MOBILE, Ala. — Braxton Miller already has the swagger of a No. 1 receiver.

At Senior Bowl practices last month, the Ohio State quarterback-turned-receiver talked trash back and forth with the North’s defensive backs, celebrated a little after big plays, even shoved one cornerback after catching a touchdown pass in red zone drills.

Miller is out to convince NFL teams his play backs up that swagger. One of the breakout stars of Senior Bowl week — Miller was named Practice Player of the Week in Mobile — Miller has to keep that momentum rolling. Despite his lack of experience at receiver, Miller thinks he can be a No. 1 target at the next level.

“When you’re on the outside, it’s one on one,” Miller said. “The best wideout gets the best DB they’ve got out there. I want to be the best player on the outside; I already know I can play on the inside.”

Miller’s transition wasn’t easy in the fall. Coming off of a season lost to a torn labrum in his shoulder, Miller competed for the starting quarterback job at Ohio State through the spring, only to shift to wide receiver in the summer. Then he spent training camp trying to get into shape.

Miller was used to carrying 215 to 220 pounds on his 6-foot-1 frame as a quarterback, playing heavy in order to absorb a pounding.

But the first time he tried to do the wide receiver’s conditioning drills, his legs failed him.

“In camp, I strained both my hamstrings, and I knew something wasn’t right,” Miller said. “I made a transition to change my diet before the Virginia Tech game, and I shed a lot of pounds and body fat.”

Miller dropped to 204 pounds and 3-4 percent body fat, but the lost time left him in a complementary role at Ohio State. Used as an H-back and a slot receiver, Miller finished third on the Buckeyes with 26 catches for 341 yards and three touchdowns, a solid debut at receiver, but nothing that made NFL evaluators stop and take notice.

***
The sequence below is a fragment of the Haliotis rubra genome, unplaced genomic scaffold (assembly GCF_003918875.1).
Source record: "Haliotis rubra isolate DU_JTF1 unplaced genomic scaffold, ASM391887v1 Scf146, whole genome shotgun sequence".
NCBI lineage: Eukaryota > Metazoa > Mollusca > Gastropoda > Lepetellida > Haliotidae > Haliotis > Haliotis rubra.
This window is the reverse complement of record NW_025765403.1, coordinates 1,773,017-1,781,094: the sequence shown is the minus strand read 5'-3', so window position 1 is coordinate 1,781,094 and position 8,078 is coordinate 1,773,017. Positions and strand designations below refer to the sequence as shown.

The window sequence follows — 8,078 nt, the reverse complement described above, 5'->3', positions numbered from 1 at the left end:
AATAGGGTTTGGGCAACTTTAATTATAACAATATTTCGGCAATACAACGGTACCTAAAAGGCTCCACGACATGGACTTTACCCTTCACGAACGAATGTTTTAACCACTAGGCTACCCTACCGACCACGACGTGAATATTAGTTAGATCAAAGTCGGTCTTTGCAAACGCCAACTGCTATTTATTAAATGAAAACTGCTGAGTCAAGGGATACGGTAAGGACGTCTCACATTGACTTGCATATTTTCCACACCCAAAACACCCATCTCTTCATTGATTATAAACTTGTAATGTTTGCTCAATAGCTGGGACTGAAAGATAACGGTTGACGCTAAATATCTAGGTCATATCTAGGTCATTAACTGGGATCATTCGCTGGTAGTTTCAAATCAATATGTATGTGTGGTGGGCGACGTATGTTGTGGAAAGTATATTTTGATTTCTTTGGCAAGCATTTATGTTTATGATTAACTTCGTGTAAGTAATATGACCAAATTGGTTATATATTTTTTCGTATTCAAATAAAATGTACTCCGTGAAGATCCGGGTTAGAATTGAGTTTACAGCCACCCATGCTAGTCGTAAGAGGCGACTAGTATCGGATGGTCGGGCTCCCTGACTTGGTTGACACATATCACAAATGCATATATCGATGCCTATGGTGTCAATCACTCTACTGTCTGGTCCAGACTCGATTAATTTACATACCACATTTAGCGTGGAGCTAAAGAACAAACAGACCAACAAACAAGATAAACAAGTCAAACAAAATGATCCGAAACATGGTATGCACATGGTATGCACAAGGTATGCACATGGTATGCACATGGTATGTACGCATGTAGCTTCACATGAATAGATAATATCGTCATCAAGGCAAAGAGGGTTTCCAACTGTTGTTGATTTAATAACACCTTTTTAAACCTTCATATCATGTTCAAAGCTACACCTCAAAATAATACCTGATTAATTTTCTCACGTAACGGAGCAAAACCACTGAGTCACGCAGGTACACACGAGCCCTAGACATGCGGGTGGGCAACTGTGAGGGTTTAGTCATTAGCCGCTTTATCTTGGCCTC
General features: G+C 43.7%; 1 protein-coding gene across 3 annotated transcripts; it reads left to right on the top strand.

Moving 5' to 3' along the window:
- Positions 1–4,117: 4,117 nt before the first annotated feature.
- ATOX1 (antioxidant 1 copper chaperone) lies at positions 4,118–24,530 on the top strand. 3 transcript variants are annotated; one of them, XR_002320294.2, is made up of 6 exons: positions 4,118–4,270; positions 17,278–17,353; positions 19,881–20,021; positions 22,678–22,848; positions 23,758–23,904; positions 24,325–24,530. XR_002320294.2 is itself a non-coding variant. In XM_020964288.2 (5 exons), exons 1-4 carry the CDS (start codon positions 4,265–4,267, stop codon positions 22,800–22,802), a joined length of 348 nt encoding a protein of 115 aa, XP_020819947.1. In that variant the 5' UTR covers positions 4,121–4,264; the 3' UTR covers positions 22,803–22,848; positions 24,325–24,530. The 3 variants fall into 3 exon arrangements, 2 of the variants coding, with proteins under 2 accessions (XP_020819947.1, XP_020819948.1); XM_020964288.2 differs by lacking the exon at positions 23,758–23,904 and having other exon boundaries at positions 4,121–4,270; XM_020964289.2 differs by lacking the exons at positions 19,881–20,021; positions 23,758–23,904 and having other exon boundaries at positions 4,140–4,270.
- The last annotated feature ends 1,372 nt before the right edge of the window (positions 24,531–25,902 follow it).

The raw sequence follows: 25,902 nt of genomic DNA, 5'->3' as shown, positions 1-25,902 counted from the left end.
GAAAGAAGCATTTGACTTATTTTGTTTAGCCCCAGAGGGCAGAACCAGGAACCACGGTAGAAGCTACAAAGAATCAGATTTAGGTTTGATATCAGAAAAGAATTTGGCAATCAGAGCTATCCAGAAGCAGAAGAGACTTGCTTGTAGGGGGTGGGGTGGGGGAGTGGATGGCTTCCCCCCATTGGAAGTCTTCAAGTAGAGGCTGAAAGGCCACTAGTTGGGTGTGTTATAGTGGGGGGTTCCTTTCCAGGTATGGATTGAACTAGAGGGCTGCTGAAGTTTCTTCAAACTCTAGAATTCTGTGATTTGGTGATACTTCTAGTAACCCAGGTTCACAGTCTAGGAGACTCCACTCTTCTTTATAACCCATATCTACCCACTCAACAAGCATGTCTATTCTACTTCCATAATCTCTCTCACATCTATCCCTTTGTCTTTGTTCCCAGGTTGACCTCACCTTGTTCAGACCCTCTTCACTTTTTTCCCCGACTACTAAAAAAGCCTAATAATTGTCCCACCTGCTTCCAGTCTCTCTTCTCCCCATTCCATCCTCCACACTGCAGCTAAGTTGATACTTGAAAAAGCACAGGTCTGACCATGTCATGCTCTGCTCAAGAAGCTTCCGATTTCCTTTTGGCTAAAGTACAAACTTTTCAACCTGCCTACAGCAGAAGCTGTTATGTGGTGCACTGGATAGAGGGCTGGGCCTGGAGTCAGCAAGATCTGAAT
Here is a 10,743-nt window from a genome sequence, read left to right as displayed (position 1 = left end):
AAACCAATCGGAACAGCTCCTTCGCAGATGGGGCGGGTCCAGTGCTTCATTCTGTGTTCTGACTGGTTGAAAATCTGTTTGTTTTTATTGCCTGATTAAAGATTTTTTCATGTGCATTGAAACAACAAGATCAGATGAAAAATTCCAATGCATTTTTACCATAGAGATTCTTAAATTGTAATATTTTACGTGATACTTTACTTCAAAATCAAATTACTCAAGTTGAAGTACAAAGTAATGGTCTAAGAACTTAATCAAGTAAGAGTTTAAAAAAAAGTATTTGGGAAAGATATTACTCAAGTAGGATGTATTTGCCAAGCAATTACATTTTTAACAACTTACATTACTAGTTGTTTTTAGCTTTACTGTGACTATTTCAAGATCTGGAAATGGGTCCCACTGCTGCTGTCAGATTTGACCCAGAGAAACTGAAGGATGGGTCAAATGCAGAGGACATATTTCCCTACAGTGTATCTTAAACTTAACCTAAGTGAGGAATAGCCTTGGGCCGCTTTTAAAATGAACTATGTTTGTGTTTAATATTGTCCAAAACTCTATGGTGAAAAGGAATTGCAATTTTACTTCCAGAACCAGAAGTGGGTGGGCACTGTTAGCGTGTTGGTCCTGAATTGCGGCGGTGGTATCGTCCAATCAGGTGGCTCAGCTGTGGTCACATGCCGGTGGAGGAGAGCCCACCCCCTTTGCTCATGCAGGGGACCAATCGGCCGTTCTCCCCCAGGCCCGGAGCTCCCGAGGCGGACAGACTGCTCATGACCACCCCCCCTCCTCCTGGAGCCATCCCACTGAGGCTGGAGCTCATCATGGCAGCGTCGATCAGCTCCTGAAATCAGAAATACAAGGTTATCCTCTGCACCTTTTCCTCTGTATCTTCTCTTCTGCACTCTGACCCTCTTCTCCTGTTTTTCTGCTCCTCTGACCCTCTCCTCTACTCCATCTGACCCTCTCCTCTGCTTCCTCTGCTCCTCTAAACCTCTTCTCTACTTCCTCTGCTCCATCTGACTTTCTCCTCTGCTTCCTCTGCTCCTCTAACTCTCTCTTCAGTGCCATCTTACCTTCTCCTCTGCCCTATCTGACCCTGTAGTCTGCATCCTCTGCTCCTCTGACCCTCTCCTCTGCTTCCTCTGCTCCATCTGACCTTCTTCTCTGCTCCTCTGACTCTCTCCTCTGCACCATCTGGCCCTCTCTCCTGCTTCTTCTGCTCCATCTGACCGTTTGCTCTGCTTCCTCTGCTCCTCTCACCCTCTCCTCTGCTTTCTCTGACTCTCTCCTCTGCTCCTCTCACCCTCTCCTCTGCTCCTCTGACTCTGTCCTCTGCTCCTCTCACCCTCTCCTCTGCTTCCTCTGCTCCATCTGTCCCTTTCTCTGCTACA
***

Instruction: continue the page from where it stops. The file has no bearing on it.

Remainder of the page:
Everything changed at the Senior Bowl.

Miller showed elite change of direction and explosion out of breaks, repeatedly leaving corners stuck in mid-backpedal as he made his break on the ball. Miller is still raw; too many of his routes in Mobile took far too long to develop as he tried a series of moves to confuse the defender.

But it’s clear the natural skills are there.

“The strides he’s made. ... We’re coaching these guys hard, and it’s good to see how well he’s responded,” said Dallas Cowboys coach Jason Garrett, whose staff coached the North squad. “Clearly a great athlete and a productive football player and someone that has a lot of upside.”

Miller said he thinks his background as a quarterback can help him make the same transition that Green Bay’s Randall Cobb and New England’s Julian Edelman, both former college quarterbacks, have been able to make. A lot like Cobb, Miller can be used both as a runner and receiver out of the backfield, and he already knows how to read coverages for the soft spots in the zone, a key for teams like the New Orleans Saints that ask their receivers to adjust their routes based on how the defense is playing.

“I can see a blitz coming before any other receiver,” Miller said. “The way they line up, the way the defensive front lines up, if the linebacker’s trying to cheat to one side, independently. I know based on the quarterback’s read, the play might come my way, or the coverage might rotate my way, so I can help out the quarterback. If the quarterback has any trouble knowing if it’s hot or not, I can signal back to him, the route’s hot.”

Miller will get a chance to show off that knowledge in Indianapolis, but he’ll also get a chance to prove his athleticism. A freak athlete, Miller said he thinks he can run the 40-yard dash in the 4.3-second range, a number that would help convince teams he can be more than just a target out of the slot. Miller might be trying to follow in Cobb and Edelman’s footsteps, but the receivers he’d like to join are all in the NFL’s top tier: He watches Julio Jones, DeAndre Hopkins and Antonio Brown regularly.

“From now on, I’m a receiver,” Miller said. “That’s how I think now, and all I want to do is be the best I can possibly be.”